Interesting Physician Perspective On NPs - page 8
I am not an NP. I am a full time rapid response nurse at a teaching hospital. This morning I stopped in to residents office to update the night residents on what had happened with their patients and what I had done. They were in... Read More
- 0Nov 11, '12 by PatMac10,RNQuote from VICEDRNCome to my school and the hospital I work at. We've had a whole 2 days lecture on nurses and their role In policy and protocol development. Because, more often than not, it will be nurses and other staff who carry out the said protocol, they are affected by protocols, so they are part of development of them.The CEO of the hospital where I'm employed is a nurse (not even an APRN) she has an MSN. She does a pretty good job. And I live in the South.It's not bitterness and cynicism. Once upon a time, I let someone sell me on nursing school instead of medical school. After all, nurses are the real life savers, right? Took me about 8 weeks to see through that nonsense. The truth is, I'm an idealist usually and look at the trouble it has brought me. Med school is likely out of the question since I have borrowed for two bachelors. I see what I think is really real for a large part of the country. You may have found a little piece of shangri la but I live in the Deep South and I am skeptical that a) what you say is true (but rather is what you idealize) and b) if it is, that this sort of place is few and far between. I have never seen an np or pa make anywhere near the same pay as an md nor participate in the development of protocols. If you see me on the flip side, I am hoping it will be as a pa or md/do. I never want to hear the word nurse associated with my name again.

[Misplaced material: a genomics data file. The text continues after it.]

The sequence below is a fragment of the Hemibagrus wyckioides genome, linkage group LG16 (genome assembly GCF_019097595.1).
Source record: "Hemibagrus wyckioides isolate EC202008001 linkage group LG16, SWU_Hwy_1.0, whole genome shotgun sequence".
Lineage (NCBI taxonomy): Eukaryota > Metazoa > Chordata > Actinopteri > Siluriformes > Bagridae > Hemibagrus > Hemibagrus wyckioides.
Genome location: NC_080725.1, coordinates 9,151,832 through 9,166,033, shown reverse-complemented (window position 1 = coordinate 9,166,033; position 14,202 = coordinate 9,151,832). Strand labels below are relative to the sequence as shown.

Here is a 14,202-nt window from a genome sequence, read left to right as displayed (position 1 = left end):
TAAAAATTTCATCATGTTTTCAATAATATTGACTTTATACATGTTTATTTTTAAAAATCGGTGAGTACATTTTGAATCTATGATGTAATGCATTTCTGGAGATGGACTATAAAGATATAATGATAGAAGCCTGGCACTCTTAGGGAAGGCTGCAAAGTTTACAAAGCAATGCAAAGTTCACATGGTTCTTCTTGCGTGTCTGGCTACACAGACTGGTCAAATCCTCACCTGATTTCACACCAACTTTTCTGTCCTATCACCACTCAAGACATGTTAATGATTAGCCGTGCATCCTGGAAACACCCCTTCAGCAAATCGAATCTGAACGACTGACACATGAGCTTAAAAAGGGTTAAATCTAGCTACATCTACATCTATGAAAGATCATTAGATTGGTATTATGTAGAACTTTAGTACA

- 1Nov 11, '12 by AbeFrohmanThere is a lot wrong with NP and PA scope of practice in the south, particularly Alabama, which has the most restricted scope of any state in the nation for NPs. Louisiana won't allow CRNAs to practice chronic pain management, even though CMS has decided that it is within their scope and can be reimbursed for it. Many more examples.
- 0Nov 11, '12 by myelinIt absolutely amazes me how different NP scope of practice is state by state. It sounds like the south is one of the worst places to be. And the idea that nurses have no control over policy just makes me laugh. Tell that to my acute care CNS professor who spent 30 years working in the ICU at a level 1 trauma center... and yes, he has written many of the policies that both the floor nurses and providers (MDs, NPs, etc.) follow, as well as published in the field.
- 6Nov 14, '12 by SycamoreGuyQuote from Jeweles26In this case it is the very real resrictions southern states place on NP practice, and not the stereotypes you mentioned.I don't get what everyone has against the South. There are ignorant, bigoted people everywhere, although it seems to be a stereotype mostly associated with the South...
- 2Nov 14, '12 by BlueDevil,DNP5:21 pm by zenman
Quote from SycamoreStudentIn this case it is the very real resrictions southern states place on NP practice, and not the stereotypes you mentioned.
That's right, plus the very low salaries.
Yes, we are referring to practice restrictions, autonomy, salary issues, etc. I don't believe anyone was focusing on social or cultural matters unrelated to nursing/advanced practice nursing issues.
- 0Nov 15, '12 by SycamoreGuyQuote from Jeweles26It depends on the state and city. All things being equal I believe salary is lower even when cost of living is taken into account.Well as far as salary restrictions go, its been my understanding that cost of living is much lower in the South compared to the North. Please correct me if I am wrong though!